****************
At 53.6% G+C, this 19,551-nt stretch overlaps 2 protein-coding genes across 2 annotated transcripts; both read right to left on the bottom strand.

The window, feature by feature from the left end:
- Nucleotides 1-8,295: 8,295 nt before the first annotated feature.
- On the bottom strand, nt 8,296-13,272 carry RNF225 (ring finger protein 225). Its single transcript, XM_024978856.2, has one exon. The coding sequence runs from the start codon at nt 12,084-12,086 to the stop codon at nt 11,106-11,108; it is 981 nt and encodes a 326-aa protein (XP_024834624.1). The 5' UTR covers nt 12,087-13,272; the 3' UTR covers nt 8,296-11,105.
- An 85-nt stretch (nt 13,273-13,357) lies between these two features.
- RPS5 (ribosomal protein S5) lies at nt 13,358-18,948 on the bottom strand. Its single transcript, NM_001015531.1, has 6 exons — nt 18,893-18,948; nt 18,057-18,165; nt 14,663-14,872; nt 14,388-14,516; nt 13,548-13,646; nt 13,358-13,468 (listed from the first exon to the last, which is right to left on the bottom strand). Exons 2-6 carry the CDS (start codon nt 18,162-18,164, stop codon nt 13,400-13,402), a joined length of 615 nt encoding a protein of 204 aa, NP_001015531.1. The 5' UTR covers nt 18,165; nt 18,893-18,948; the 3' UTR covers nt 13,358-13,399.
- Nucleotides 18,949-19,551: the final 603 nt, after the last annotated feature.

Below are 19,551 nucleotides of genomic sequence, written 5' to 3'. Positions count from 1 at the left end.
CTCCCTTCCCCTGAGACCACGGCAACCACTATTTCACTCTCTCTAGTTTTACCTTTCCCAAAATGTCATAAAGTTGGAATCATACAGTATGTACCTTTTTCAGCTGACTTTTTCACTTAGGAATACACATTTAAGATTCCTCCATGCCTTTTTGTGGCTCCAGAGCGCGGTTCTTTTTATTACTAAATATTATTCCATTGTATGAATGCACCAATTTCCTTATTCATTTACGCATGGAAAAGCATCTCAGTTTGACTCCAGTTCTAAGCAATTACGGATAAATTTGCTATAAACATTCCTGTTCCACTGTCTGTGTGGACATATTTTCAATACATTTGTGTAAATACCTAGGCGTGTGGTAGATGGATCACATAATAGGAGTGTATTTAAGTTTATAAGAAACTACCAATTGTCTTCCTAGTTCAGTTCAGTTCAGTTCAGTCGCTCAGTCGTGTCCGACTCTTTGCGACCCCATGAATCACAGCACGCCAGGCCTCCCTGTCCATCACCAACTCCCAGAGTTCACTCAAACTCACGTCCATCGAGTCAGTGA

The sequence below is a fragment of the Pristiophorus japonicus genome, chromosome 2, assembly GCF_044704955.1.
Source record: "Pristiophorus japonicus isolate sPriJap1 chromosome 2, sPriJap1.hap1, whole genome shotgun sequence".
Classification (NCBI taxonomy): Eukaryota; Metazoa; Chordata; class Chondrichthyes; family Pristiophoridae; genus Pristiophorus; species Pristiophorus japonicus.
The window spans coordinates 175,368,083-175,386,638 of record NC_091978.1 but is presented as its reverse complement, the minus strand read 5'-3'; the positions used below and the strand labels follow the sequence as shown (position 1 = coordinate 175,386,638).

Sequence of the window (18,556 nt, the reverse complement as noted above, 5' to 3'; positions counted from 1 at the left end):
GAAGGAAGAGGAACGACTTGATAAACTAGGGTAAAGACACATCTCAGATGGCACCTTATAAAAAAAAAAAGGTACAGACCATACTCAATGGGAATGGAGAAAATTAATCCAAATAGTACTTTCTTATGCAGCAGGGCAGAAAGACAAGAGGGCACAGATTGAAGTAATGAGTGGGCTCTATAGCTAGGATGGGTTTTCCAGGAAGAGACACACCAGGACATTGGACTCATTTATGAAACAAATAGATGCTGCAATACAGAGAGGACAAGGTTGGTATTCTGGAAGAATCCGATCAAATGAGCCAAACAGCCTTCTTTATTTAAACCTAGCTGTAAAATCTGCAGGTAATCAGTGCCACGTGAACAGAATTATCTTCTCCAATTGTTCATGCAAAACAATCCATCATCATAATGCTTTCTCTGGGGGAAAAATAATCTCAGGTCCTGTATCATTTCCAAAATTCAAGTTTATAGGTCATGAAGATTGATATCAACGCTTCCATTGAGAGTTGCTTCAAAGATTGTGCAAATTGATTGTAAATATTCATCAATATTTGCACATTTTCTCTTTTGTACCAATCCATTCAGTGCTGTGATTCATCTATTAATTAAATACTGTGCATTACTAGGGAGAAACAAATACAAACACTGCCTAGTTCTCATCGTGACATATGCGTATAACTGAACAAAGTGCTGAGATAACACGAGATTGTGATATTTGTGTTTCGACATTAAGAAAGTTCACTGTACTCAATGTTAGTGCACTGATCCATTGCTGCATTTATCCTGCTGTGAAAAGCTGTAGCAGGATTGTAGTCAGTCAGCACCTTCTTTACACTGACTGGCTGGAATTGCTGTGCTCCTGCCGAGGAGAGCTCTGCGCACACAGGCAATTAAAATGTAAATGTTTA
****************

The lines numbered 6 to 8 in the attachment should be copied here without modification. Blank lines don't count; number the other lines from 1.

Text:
- RPS5 (ribosomal protein S5) lies at nt 13,358-18,948 on the bottom strand. Its single transcript, NM_001015531.1, has 6 exons — nt 18,893-18,948; nt 18,057-18,165; nt 14,663-14,872; nt 14,388-14,516; nt 13,548-13,646; nt 13,358-13,468 (listed from the first exon to the last, which is right to left on the bottom strand). Exons 2-6 carry the CDS (start codon nt 18,162-18,164, stop codon nt 13,400-13,402), a joined length of 615 nt encoding a protein of 204 aa, NP_001015531.1. The 5' UTR covers nt 18,165; nt 18,893-18,948; the 3' UTR covers nt 13,358-13,399.
- Nucleotides 18,949-19,551: the final 603 nt, after the last annotated feature.

Below are 19,551 nucleotides of genomic sequence, written 5' to 3'. Positions count from 1 at the left end.